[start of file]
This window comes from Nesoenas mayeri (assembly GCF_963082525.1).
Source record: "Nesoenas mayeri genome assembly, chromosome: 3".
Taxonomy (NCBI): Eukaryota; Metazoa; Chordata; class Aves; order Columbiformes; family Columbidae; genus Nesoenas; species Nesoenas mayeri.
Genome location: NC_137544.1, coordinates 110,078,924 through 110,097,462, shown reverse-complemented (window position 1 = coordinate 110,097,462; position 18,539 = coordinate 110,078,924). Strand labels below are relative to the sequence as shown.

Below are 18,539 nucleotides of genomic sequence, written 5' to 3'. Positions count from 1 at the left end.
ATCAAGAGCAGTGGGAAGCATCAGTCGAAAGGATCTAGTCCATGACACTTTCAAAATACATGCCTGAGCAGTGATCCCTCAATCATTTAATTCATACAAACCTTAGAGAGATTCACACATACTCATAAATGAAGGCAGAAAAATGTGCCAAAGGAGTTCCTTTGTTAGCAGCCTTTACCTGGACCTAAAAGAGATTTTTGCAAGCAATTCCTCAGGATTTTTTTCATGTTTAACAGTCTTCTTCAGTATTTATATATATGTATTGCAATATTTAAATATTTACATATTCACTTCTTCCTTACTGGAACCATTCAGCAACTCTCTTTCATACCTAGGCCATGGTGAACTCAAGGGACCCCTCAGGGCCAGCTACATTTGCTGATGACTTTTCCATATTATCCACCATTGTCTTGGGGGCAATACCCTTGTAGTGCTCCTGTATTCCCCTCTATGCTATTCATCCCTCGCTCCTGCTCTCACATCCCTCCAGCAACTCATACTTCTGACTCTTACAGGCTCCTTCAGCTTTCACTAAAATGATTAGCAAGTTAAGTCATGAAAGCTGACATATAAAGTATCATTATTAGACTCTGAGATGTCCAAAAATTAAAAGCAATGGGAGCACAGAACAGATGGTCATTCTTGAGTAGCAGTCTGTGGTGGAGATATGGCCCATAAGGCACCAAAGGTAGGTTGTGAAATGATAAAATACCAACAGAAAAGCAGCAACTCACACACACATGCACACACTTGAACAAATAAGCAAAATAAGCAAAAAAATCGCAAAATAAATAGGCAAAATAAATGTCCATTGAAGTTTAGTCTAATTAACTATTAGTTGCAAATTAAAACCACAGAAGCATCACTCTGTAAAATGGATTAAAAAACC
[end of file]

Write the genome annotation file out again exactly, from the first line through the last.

This window comes from Nesoenas mayeri (assembly GCF_963082525.1).
Source record: "Nesoenas mayeri genome assembly, chromosome: 3".
Taxonomy (NCBI): Eukaryota; Metazoa; Chordata; class Aves; order Columbiformes; family Columbidae; genus Nesoenas; species Nesoenas mayeri.
Genome location: NC_137544.1, coordinates 110,078,924 through 110,097,462, shown reverse-complemented (window position 1 = coordinate 110,097,462; position 18,539 = coordinate 110,078,924). Strand labels below are relative to the sequence as shown.

Below are 18,539 nucleotides of genomic sequence, written 5' to 3'. Positions count from 1 at the left end.
ATCAAGAGCAGTGGGAAGCATCAGTCGAAAGGATCTAGTCCATGACACTTTCAAAATACATGCCTGAGCAGTGATCCCTCAATCATTTAATTCATACAAACCTTAGAGAGATTCACACATACTCATAAATGAAGGCAGAAAAATGTGCCAAAGGAGTTCCTTTGTTAGCAGCCTTTACCTGGACCTAAAAGAGATTTTTGCAAGCAATTCCTCAGGATTTTTTTCATGTTTAACAGTCTTCTTCAGTATTTATATATATGTATTGCAATATTTAAATATTTACATATTCACTTCTTCCTTACTGGAACCATTCAGCAACTCTCTTTCATACCTAGGCCATGGTGAACTCAAGGGACCCCTCAGGGCCAGCTACATTTGCTGATGACTTTTCCATATTATCCACCATTGTCTTGGGGGCAATACCCTTGTAGTGCTCCTGTATTCCCCTCTATGCTATTCATCCCTCGCTCCTGCTCTCACATCCCTCCAGCAACTCATACTTCTGACTCTTACAGGCTCCTTCAGCTTTCACTAAAATGATTAGCAAGTTAAGTCATGAAAGCTGACATATAAAGTATCATTATTAGACTCTGAGATGTCCAAAAATTAAAAGCAATGGGAGCACAGAACAGATGGTCATTCTTGAGTAGCAGTCTGTGGTGGAGATATGGCCCATAAGGCACCAAAGGTAGGTTGTGAAATGATAAAATACCAACAGAAAAGCAGCAACTCACACACACATGCACACACTTGAACAAATAAGCAAAATAAGCAAAAAAATCGCAAAATAAATAGGCAAAATAAATGTCCATTGAAGTTTAGTCTAATTAACTATTAGTTGCAAATTAAAACCACAGAAGCATCACTCTGTAAAATGGATTAAAAAACC